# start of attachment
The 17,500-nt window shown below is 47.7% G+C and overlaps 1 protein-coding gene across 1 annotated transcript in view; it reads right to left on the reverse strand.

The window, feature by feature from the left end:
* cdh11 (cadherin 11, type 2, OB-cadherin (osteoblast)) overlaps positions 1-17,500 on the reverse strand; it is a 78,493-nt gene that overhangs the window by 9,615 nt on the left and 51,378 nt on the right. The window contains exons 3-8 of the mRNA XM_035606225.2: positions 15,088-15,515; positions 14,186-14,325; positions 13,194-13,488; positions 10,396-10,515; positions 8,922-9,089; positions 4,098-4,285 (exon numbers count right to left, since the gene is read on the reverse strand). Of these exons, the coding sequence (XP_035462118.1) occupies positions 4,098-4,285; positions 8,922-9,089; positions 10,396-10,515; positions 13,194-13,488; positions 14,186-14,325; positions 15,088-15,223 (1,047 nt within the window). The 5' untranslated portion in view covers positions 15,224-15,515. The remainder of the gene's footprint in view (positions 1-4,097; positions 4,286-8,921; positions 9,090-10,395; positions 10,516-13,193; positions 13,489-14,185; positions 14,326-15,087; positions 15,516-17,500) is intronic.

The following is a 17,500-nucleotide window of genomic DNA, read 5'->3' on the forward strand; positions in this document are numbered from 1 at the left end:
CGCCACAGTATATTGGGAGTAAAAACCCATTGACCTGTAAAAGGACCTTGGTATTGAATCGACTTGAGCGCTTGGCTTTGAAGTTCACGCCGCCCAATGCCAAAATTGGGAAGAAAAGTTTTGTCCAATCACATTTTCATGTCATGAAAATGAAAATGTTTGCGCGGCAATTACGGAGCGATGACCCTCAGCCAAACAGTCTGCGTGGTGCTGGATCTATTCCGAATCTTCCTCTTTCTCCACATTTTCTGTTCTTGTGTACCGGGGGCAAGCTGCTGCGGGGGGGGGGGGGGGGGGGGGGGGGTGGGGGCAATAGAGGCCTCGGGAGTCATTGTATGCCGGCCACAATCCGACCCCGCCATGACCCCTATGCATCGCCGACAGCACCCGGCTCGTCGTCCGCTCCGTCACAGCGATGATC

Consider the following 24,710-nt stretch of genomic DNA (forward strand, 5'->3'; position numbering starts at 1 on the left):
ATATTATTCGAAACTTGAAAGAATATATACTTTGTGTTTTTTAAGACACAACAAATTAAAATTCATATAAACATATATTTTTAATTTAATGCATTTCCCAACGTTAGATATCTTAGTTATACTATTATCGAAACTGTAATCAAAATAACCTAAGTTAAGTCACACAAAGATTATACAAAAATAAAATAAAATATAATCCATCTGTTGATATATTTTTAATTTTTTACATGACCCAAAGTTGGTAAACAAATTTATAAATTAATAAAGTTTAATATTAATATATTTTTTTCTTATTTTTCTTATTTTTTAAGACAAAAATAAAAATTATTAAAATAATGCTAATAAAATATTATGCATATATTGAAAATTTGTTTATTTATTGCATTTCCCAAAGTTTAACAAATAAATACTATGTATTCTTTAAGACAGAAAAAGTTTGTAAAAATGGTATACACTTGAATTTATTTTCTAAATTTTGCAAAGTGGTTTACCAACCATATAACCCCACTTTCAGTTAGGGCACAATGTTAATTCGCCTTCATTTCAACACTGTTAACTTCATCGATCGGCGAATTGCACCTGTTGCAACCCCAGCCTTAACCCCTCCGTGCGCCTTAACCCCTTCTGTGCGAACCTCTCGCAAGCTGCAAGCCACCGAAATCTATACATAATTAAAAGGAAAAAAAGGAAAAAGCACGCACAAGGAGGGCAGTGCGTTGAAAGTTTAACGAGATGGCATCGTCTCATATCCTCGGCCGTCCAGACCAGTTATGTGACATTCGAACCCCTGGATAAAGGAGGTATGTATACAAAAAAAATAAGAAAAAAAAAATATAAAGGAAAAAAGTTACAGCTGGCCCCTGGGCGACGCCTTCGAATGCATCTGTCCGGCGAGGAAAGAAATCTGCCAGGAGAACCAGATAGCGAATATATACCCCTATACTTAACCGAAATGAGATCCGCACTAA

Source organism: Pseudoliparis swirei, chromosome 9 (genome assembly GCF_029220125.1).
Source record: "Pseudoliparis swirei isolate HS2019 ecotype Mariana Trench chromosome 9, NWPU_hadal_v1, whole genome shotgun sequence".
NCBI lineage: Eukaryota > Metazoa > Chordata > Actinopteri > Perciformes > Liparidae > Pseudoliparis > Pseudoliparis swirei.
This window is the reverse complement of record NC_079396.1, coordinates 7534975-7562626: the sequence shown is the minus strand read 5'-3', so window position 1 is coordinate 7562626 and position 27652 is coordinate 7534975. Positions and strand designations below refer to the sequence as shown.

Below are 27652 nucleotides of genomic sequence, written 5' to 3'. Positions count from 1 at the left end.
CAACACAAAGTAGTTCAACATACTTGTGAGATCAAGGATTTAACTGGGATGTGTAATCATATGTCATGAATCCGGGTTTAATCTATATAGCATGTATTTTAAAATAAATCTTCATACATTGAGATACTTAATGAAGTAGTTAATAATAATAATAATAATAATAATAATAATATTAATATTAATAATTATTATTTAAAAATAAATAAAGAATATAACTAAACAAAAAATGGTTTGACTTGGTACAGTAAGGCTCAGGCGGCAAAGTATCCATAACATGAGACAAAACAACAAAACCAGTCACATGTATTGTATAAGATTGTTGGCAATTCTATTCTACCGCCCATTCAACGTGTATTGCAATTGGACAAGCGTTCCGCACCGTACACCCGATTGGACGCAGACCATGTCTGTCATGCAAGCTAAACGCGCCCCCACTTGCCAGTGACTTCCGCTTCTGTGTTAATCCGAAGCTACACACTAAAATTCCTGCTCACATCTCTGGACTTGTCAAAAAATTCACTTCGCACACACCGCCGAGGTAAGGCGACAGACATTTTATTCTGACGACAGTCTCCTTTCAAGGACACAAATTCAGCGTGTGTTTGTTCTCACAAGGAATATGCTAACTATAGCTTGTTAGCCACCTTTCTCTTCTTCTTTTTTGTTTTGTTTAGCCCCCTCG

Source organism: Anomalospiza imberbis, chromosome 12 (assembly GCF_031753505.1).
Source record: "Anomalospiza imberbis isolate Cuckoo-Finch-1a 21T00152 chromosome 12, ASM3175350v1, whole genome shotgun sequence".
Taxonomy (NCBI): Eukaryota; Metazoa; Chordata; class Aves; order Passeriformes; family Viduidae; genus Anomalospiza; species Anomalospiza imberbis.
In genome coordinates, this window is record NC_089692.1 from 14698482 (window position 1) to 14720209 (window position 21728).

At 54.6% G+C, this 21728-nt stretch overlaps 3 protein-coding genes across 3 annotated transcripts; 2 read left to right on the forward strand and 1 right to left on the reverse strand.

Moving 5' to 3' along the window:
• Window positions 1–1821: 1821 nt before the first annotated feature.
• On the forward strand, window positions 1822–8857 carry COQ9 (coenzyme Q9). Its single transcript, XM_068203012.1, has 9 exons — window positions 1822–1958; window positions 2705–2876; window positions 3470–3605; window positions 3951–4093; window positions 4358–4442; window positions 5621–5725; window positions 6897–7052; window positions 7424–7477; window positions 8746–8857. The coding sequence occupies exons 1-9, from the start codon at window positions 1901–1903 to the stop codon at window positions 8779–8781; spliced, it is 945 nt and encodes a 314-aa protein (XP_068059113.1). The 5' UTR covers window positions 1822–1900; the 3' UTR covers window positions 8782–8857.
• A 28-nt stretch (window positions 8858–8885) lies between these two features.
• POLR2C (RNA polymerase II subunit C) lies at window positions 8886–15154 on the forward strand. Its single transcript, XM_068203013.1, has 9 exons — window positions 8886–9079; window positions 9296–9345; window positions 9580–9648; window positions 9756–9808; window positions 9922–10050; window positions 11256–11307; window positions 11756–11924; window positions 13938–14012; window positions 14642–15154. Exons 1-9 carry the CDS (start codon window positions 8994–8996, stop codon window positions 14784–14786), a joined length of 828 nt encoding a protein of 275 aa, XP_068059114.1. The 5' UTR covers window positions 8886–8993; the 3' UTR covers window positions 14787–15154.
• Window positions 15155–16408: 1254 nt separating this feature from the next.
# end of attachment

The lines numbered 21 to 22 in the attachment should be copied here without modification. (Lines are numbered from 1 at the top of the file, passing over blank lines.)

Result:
• On the forward strand, window positions 1822–8857 carry COQ9 (coenzyme Q9). Its single transcript, XM_068203012.1, has 9 exons — window positions 1822–1958; window positions 2705–2876; window positions 3470–3605; window positions 3951–4093; window positions 4358–4442; window positions 5621–5725; window positions 6897–7052; window positions 7424–7477; window positions 8746–8857. The coding sequence occupies exons 1-9, from the start codon at window positions 1901–1903 to the stop codon at window positions 8779–8781; spliced, it is 945 nt and encodes a 314-aa protein (XP_068059113.1). The 5' UTR covers window positions 1822–1900; the 3' UTR covers window positions 8782–8857.
• A 28-nt stretch (window positions 8858–8885) lies between these two features.